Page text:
In the longer term, the humans in the loop would become more like ground-traffic controllers, remotely overseeing many autonomous trucks in many areas simultaneously. These operators would spend most of their time helping trucks through stretches of high traffic or ambiguous road conditions, and many would probably specialize in a few tricky locales. As a truck enters a difficult area or legally mandated safe corridor, command is routed to the available operator best equipped for it.

Ultimately, semi-autonomous and fully autonomous drivers will be safer than a fleet of human drivers, both in peace and in war. Trucks without drivers may become less tempting targets for guerillas looking for media attention, saving the lives of both drivers and bystanders. Long haul truckers will be less likely to be hypnotized by the road or fall asleep on monotonous, uneventful stretches because it is here that they will be coordinating multiple vehicles at once--and remote drivers acting collectively would never have any incentive to drive when sleepy; there would always be someone else close by who could do it. And, finally, the logical conclusion of DARPA-style projects will be artificial driver-savants that, while subhuman by many measures of intelligence, are better drivers than humans could ever hope to be.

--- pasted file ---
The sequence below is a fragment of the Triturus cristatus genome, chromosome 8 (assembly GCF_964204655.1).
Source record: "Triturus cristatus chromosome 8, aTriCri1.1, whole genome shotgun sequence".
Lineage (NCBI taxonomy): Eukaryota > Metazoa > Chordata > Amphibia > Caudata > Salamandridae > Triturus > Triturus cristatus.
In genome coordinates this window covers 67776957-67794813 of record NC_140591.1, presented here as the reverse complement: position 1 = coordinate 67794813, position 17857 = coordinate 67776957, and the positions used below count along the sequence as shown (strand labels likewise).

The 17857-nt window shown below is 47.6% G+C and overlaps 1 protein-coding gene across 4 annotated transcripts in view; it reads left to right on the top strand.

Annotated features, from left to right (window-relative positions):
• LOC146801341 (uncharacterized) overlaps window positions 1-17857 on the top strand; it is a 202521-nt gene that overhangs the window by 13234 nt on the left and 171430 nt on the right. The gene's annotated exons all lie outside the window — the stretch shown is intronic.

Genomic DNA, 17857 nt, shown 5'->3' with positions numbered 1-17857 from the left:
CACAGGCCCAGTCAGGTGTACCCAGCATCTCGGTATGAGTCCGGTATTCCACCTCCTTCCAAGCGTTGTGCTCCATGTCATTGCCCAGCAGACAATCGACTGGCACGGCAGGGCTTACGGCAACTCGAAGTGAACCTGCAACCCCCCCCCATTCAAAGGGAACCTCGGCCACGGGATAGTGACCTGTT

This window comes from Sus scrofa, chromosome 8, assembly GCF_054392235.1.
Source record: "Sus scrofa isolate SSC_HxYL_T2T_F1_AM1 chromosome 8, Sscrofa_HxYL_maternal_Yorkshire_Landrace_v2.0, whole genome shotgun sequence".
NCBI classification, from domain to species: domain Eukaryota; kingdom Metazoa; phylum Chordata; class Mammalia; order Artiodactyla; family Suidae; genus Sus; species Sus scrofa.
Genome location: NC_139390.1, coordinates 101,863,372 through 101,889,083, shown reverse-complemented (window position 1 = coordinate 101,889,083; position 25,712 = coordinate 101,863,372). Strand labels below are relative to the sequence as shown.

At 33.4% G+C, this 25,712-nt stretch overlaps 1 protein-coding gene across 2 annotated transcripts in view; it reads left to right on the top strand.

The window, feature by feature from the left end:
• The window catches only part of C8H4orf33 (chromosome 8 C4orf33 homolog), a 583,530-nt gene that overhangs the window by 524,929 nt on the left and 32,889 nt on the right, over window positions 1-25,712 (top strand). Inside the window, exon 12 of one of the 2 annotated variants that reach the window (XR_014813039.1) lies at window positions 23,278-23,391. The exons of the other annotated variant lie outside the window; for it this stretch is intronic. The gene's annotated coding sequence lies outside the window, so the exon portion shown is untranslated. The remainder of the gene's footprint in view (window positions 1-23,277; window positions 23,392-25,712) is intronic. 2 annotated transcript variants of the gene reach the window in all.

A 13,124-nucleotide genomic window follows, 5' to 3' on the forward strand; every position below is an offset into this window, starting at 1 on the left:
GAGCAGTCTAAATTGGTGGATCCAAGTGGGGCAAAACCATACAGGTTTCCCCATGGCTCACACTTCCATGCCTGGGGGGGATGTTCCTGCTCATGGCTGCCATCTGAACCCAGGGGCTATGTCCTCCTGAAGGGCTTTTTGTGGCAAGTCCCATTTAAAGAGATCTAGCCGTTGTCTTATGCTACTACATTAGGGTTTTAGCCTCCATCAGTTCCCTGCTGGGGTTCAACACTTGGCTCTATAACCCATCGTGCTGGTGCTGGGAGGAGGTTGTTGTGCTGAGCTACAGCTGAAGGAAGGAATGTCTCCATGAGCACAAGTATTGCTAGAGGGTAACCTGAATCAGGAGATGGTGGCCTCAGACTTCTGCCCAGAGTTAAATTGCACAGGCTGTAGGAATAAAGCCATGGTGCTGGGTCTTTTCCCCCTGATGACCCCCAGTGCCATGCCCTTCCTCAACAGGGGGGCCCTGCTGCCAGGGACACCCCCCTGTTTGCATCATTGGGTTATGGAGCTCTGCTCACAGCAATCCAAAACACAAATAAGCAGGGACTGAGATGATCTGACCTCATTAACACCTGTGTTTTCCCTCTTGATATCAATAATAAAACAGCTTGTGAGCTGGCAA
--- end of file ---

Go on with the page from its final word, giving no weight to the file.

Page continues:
I just don’t see them making it to mass production in time to meet that 2015 goal.


Anonymous Anonymous said...

civilian remote driven trucks are frightening. driver not onboard - driver has no incentive of personal injury to drive carefully

11:46 AM